4. IT and Security considerations
At some stage, you will need to go through your IT team’s risk assessment process. Knowing some of their key requirements up front is also useful as it can remove vendors from your short list:
- If you need ecommerce, what are the approved gateways you can use? (Your org may already have one that you have to use). If the proposed vendor cannot integrate with that requirement, they are off the short list).
- Which Virtual Classroom tools will your org allow you to use and does the proposed vendor have integration with them?
- What SSO methods does your org permit and does the product support them?
- Can I extract all of the LMS data? If we are to move towards more business oriented reporting, we will need to analyse LMS data alongside other data such as SFDC in data warehouses or org-wide data lake.
5. HCM/HRIS/Talent eco-system
Another aspect you need to be aware of is what is in place or planned in terms of other HCM solutions – as an example, if, like many, your organisation has or is planning to move to Workday, you will find yourself under pressure at some point to consider Workday Learning. Also, if you want a more joined together Performance Management or Talent Management approach, you need to know what is already in place so that your choice of learning platform vendor takes into account integration possibilities. The choice of “Best of Breed” vs a suite based approach may have to be a pragmatic decision and the Fosway 9-Grid does now separate between suite vendors and specialist providers.
6. Vendor Selection
Before going anywhere near a vendor or to your network, there are resources you can use to guide you though the maze of vendors that are out there. My starting point would generally be the research conducted by The Fosway Group.
Fosway are the leading HCM Analysts in EMEA and I have personally known and trust their lead analysts for learning for many years. You can also engage them to help you in a selection process: https://www.fosway.com/what-we-do/fosway-corporate-programme/
Another site that is useful is https://elearningindustry.com/directory/software-categories/learning-management-systems. This is not an analyst site but it does have a lot of filters that may help you get to a more workable list of potential vendors. Sadly, only one filter at a time can be selected so this is quite a lengthy process!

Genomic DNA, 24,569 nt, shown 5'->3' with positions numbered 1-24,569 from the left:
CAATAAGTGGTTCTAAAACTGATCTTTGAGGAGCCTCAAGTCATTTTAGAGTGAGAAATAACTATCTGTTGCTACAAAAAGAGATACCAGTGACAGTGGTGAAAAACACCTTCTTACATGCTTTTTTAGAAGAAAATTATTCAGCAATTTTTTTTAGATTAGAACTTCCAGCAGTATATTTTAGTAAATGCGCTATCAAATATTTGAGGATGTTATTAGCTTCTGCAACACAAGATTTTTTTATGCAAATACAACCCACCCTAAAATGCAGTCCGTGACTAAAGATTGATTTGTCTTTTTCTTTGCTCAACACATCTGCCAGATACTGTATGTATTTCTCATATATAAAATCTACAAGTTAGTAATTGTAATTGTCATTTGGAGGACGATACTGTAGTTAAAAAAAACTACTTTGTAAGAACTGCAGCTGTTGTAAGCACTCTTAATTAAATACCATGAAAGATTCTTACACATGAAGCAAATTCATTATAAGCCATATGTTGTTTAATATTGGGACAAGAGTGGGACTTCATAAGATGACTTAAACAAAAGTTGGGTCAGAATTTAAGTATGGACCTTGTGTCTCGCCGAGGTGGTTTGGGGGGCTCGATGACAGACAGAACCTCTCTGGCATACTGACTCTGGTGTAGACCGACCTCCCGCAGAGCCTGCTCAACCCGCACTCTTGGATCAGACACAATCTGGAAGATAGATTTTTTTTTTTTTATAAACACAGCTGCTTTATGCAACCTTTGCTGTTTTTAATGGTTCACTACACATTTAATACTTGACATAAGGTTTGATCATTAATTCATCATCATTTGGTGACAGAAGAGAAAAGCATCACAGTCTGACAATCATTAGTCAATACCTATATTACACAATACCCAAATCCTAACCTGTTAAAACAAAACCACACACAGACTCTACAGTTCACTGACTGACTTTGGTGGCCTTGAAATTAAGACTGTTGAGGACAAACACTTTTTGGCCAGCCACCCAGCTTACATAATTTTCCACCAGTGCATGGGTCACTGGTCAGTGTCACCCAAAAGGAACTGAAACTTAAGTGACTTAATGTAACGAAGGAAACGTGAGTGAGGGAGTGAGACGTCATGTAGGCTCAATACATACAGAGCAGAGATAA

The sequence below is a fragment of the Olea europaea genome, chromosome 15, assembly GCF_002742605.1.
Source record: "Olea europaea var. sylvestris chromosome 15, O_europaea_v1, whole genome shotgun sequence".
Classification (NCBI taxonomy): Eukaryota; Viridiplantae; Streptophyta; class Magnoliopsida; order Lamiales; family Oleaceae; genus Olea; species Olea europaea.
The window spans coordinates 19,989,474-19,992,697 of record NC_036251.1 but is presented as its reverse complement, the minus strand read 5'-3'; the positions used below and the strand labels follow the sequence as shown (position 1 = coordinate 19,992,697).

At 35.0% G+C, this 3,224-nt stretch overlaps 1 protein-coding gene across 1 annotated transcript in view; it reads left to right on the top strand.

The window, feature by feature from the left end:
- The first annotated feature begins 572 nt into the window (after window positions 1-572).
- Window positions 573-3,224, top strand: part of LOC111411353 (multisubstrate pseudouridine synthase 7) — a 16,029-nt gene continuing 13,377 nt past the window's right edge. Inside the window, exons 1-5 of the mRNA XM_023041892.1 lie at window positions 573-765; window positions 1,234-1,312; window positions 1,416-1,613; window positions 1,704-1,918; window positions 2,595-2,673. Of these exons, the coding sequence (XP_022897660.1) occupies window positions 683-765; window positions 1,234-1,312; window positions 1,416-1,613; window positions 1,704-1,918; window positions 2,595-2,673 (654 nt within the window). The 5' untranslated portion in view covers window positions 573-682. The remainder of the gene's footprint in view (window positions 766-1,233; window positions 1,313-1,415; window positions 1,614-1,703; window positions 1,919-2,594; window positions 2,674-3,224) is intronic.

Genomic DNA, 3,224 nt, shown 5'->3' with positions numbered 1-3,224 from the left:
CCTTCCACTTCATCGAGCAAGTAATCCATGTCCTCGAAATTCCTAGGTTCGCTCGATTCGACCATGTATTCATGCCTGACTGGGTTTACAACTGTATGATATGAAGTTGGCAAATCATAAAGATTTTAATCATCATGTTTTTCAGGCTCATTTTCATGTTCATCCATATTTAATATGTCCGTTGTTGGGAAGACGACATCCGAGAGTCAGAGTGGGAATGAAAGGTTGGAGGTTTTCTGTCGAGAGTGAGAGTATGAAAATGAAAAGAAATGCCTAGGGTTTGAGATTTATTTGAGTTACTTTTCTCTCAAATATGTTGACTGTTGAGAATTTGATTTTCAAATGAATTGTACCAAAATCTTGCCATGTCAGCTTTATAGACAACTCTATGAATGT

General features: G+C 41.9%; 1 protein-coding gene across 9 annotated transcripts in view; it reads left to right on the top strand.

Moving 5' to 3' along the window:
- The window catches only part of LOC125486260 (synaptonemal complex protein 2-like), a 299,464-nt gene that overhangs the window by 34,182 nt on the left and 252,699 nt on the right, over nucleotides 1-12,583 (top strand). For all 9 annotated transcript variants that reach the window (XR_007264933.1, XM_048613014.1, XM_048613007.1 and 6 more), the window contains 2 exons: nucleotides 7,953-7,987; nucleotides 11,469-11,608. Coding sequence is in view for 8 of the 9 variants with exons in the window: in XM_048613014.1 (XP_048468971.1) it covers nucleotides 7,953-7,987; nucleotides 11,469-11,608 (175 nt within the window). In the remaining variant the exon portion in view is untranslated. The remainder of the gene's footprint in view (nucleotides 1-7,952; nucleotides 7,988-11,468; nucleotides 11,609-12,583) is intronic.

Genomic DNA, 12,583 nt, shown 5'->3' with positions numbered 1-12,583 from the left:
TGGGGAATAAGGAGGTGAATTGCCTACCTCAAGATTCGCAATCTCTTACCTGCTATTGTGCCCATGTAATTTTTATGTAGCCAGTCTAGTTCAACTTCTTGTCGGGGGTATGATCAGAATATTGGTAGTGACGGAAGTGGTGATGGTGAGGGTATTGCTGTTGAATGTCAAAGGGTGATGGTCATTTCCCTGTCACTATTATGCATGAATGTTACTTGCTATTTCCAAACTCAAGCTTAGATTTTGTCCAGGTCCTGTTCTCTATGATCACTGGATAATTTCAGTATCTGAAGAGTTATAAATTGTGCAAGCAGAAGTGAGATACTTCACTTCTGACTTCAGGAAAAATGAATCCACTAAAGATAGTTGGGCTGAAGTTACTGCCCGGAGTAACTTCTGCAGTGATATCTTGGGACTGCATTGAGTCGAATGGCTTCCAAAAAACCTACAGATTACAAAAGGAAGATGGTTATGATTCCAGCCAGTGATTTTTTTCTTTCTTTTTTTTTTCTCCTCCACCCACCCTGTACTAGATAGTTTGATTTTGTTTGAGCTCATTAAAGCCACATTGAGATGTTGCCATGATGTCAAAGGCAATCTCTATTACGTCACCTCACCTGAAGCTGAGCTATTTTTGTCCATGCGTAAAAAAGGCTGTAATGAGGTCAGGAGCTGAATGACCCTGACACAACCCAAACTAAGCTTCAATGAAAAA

The final tool is https://www.findanlms.com/ – this site does allow multiple filters and has one of the biggest number of platforms to search.
7. I have a starting list – what do I do next?
One off the first surprises you may come across is that your existing provider is in the list! If this is the case, then you need to talk to them or to one of their partners and establish if you can indeed get it to work properly for you!
And then, it is down to desktop research – visit each vendor’s website and validate your requirements. From your initial work in identifying those requirements, decide which are total “showstoppers”. If there is a learn tech conference and exhibition you can visit, do so armed with that list and talk to them. But beware that some things you need may only be on a product roadmap!
By now, your short list will likely be a lot more manageable and you can consider approaching your network. However, don’t take the approach seen at the start of this article – identify people in the same kind off business who have the same kind of issues/requirements as you do.
Get reference customers from your final list – once again, these should be orgs with similar challenges and in in the same vertical as your own organisation. Trial access and/or proof of concepts should follow before the final decision is made.
I have though just skimmed the surface on this topic and hopefully, you can see why I believe that starting the process with an across the board post on social media is not the right way to approach such an important decision.
(Article originally published on LinkedIn in August 2020: Important steps when looking for a new Learning platform. | LinkedIn)